Benson, Thomas W. "Respecting the Reader." Quarterly Journal of Speech 72 (1986).

    Benson, Thomas W., and Carolyn Anderson. "The Rhetorical Structure of Frederick Wiseman's Model." Journal of Film and Video 36.4 (Fall 1984): 30-40.

    Benson, Thomas W., and Carolyn Anderson. "The Ultimate Technology: Frederick Wiseman's Missile." In Communication and the Culture of Technology, ed. Martin J. Medhurst, Alberto Gonzalez, and Tarla Rai Peterson. Pullman: Washington State University Press, 1990, 257-283.

    Benson, Thomas W., and Carolyn Anderson. "The Freeing of Titicut Follies." Free Speech Yearbook 1992 (Carbondale: Southern Illinois Univerity Press, 1992), vol. 30: 40-55.

    Bick, Ilsa J. "'That Hurts!': Humor and Sadomasochism in Lolita." Journal of Film and Video 46.2 (1994): 3-18.

    Bick, Ilsa J. "'Well, I Guess I Must Make You Nervous': Woman and the Space of Alien." Post Script 14.1-2 (1994-1995): 45-58.

    Booth, Wayne C. The Rhetoric of Fiction. 2d ed. Chicago: University of Chicago Press, 1983.

    Booth, Wayne C. The Company We Keep: An Ethics of Fiction. Berkeley: University of California Press, 1988.

    Bordwell, David. Narration in the Fiction Film. Madison: University of Wisconsin Press, 1985.

    Bordwell, David, Janet Staiger, and Kristin Thompson. The Classical Hollywood Cinema: Film Style and Mode of Production to 1960. New York: Columbia University Press, 1985.

    Branham, Robert James. "The Role of the Convert in Eclipse of Reason and The Silent Scream." Quarterly Journal of Speech 77 (1991): 407-426.

    Branigan, Edward. Point of View in the Cinema: A Theory of Narration and Subjectivity in Classical Film. Berlin: Mouton, 1984.

    Branigan, Edward. Narrative Comprehension and Film. London: Routledge, 1992.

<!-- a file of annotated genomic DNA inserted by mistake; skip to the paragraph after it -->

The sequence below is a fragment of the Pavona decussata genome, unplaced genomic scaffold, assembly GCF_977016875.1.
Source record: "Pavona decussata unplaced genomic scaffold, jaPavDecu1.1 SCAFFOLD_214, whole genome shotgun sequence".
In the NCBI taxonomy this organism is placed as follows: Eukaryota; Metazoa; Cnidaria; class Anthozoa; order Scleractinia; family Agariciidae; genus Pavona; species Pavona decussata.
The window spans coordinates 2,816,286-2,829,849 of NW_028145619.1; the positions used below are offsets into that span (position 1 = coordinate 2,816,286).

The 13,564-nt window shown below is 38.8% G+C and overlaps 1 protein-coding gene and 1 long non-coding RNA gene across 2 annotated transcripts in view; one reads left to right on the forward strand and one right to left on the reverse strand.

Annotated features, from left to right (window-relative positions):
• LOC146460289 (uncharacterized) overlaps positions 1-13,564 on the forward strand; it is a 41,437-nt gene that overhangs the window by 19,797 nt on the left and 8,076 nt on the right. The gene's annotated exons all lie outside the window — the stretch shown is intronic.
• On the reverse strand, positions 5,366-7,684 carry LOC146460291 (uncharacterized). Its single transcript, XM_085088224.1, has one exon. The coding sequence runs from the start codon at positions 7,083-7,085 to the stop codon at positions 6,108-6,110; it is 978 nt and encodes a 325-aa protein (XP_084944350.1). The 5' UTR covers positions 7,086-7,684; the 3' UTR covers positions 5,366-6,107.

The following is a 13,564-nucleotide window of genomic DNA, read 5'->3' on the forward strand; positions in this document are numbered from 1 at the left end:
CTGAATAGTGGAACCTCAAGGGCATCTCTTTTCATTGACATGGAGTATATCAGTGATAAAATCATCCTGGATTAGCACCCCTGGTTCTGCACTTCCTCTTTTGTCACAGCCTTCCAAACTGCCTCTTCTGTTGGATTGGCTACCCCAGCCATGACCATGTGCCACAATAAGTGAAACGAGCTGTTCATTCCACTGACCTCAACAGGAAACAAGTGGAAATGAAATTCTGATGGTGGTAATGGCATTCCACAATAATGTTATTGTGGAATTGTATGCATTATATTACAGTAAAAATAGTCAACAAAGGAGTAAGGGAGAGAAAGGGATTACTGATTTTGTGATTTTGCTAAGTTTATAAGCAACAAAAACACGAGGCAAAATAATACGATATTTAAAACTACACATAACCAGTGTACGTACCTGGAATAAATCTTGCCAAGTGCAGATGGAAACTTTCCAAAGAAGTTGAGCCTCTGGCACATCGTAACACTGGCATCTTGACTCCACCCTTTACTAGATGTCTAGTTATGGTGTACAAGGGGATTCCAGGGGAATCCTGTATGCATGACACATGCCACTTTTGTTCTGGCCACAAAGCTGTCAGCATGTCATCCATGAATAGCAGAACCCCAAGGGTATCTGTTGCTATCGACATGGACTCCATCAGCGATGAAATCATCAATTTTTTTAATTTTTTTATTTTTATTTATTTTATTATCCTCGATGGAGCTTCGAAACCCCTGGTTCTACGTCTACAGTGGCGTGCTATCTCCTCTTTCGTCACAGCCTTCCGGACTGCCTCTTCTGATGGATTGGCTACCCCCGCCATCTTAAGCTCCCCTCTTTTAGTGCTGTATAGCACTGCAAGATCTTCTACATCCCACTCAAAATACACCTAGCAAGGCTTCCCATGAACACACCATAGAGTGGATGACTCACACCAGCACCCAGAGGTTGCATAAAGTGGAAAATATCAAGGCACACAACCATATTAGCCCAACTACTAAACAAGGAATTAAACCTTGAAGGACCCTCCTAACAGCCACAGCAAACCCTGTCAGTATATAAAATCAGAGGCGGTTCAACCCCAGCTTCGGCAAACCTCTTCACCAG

Brock, Bernard L., Robert L. Scott, and James W. Chesebro, eds. Methods of Rhetorical Criticism: A Twentieth-Century Perspective. 3d ed. Detroit: Wayne State University Press, 1989.

    Brummett, Barry. "Electric Literature as Equipment for Living: Haunted House Films." Critical Studies in Mass Communication 2 (1985): 247-261.

    Brummett, Barry. Rhetoric in Popular Culture. New York: St. Martin's Press, 1994.

    Burke, Kenneth. "Antony on Behalf of the Play." The Philosophy of Literary Form. 3d ed. Berkeley: University of California Press, 1973, 329-343.

    Burke, Kenneth. A Grammar of Motives. 1945; rpt. Berkeley: University of California Press, 1969.

    Campbell, Karlyn Kohrs. Critiques of Contemporary Rhetoric. Belmont, CA: Wadsworth, 1972.

    Chatman, Seymour. Coming to Terms: The Rhetoric of Narrative in Fiction and Film. Ithaca: Cornell University Press, 1990.

    Clover, Carol J. Men, Women, and Chain Saws: Gender in the Modern Horror Film. Princeton, NJ: Princeton University Press, 1992.

    DeBenedittis, Peter. Guam's Trial of the Century: News, Hegemony, and Rumor in an American Colony. Westport, CT: Praeger, 1993. [based on a Penn State Ph.D. dissertation]

    Dittmar, Linda, and Gene Michaud, eds. From Hanoi to Hollywood: The Vietnam War in American Film. New Brunswick, NJ: Rutgers University Press, 1990.